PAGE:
9. The application of the attorney-client privilege must be determined on a case-by-case basis and depends on the role an attorney may have had in the creation of the particular documents. (pp. 27-31)
10. A party may not abuse a privilege by asserting a claim or defense and then refusing to provide the information underlying that claim or defense based on the privilege. (pp. 31-33)
11. In order for the work-product doctrine to apply, the trial court should make an in camera inspection of the documents to determine that the materials have been prepared in anticipation of litigation, and not in the ordinary course of business. (pp. 33-35)
12. If a public body legitimately conducts a meeting in closed session, it nevertheless must make the minutes of that meeting promptly available to the public unless full disclosure would subvert the purpose of a particular exception to the Open Public Meetings Act. However, given the Legislature's strongly stated intent to effectuate broad public participation in the affairs of governmental bodies, few cases will require even partial nondisclosure. The Open Public Meeting Act provides no greater protection than the attorney-client privilege and the work-product doctrine in general. (pp. 35-40)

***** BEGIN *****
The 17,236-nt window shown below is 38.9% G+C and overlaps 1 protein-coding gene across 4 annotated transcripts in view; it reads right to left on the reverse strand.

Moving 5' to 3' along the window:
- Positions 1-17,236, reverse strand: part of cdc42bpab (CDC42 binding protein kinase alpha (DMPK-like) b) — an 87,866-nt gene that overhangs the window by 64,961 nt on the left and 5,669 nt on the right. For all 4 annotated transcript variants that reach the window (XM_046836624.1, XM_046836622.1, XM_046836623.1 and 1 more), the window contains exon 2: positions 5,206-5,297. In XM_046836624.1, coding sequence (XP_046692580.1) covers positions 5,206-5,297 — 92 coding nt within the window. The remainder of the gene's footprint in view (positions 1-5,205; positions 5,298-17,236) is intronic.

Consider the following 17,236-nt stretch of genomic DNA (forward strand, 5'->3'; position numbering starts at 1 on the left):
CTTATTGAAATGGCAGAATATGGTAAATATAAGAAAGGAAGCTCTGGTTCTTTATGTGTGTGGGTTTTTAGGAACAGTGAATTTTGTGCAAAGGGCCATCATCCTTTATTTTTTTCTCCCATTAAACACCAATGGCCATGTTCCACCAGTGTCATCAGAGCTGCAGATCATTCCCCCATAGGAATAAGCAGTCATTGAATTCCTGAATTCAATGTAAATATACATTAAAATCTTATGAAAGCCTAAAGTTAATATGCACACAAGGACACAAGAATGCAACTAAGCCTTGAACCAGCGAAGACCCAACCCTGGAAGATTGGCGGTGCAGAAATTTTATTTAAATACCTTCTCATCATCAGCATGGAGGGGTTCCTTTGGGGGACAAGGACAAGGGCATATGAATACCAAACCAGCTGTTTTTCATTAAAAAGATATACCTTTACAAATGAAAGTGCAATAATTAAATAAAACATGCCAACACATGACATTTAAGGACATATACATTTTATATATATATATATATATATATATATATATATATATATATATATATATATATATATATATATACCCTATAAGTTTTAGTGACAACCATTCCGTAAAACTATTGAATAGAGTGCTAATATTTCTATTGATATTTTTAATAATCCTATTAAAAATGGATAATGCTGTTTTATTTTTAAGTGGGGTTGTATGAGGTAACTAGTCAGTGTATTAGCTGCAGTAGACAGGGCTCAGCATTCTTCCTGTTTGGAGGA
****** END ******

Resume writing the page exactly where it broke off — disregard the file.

13. Although deference is normally given to a trial court's Disposition of discovery matters, deference is inappropriate if the court's determination in drafting its order is based on a mistaken understanding of the applicable law. (p. 40)
Judgment of the Appellate Division is AFFIRMED and the matter is REMANDED to the Law Division for proceedings not inconsistent with this opinion.
JUSTICES O'HERN, GARIBALDI, STEIN and COLEMAN join in JUSTICE HANDLER'S opinion. CHIEF JUSTICE PORITZ and JUSTICE POLLOCK did not participate.
The opinion of the Court was delivered by
In this case, an employee is suing her employer and two of her supervisors for sexual harassment under the Law Against Discrimination. She contends that her supervisors harassed her and that her employer failed to respond adequately to her complaints. Although the employer subsequently disciplined the supervisors after determining that the employee's claims were meritorious, the employee asserts that the employer's allegedly inadequate response to her complaints contributed to the harm that she suffered and consequently entitles her to damages.